BOOTLICKER

It Suddenly Dawned on Me: A Gameboy Cell Data Device

2018-06-16

I think modern smart phones are a terrible idea. I think the technology that they use in order to operate is terrible. I also think the way they are used in our society is also very negative. The cultural practices that surround the use of smart phones is damaging to our society. I have published essays on this blog about how modern CPUs and the modern ways of constructing the internet are negative forces for how our society will come to develop.

I have been searching for a straightforward way to hack together a low tech portable communication device that avoids the pitfalls of the modern use of the HTTP protocol, and the modern use of smartphones.

I was having a conversation with a friend about how it might be possible to trade Pokemon on a Gameboy or Gameboy Colour over the internet, when the solution to my long search for an 8-bit internet-enabled device dawned on me: use a Gameboy as the principal hardware for the replacement for a cell phone.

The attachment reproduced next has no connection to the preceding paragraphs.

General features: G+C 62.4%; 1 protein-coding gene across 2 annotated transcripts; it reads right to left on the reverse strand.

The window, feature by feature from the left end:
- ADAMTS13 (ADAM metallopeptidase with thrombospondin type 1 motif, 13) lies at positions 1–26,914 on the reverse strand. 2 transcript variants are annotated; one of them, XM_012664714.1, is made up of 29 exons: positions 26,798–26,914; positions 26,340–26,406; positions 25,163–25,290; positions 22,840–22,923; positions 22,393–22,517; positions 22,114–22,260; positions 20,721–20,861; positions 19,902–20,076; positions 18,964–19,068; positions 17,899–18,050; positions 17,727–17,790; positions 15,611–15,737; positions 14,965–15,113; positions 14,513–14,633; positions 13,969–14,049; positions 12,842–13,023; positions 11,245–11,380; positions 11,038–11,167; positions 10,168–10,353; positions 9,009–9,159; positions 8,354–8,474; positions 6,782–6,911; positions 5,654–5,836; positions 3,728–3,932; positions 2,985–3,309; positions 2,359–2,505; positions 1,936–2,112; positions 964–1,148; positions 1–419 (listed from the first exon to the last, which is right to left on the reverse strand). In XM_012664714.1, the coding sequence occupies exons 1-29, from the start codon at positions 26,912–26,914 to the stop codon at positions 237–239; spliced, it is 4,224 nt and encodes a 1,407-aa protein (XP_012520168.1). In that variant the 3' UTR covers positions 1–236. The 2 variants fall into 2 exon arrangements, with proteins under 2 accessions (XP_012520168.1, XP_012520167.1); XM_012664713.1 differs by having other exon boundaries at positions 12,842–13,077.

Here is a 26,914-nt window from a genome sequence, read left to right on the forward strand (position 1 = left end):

Placing a Raspberry Pi Zero inside a Gameboy cartridge, or linking a Pi to the Gameboy serial port, and using the Pi as a cell-data modem or gateway, would be an incredibly simple and cost effective way of ridding oneself of a cell phone. Most of the effort would not come from hardware assembly or construction – it would be coding. At the outset I can see that one would need an SMS program and a web browser to run natively on the Gameboy. Email could also be managed with few difficulties. It may even be possible to get the Gameboy to run XMPP.

If web browsers and twitter clients are possible on the Commodore 64, then they are definitely possible on the Gameboy / Gameboy Colour. I could even expand the RAM of the device through the cartridge slot.

The major upshot of this project is that (a) I have a Gameboy Colour; and that (b) Raspberry Pi Zero Ws and cell data modems are cheap.

Most of the difficulty of realising the project is developing software – and that only costs time and effort, things I can actually afford.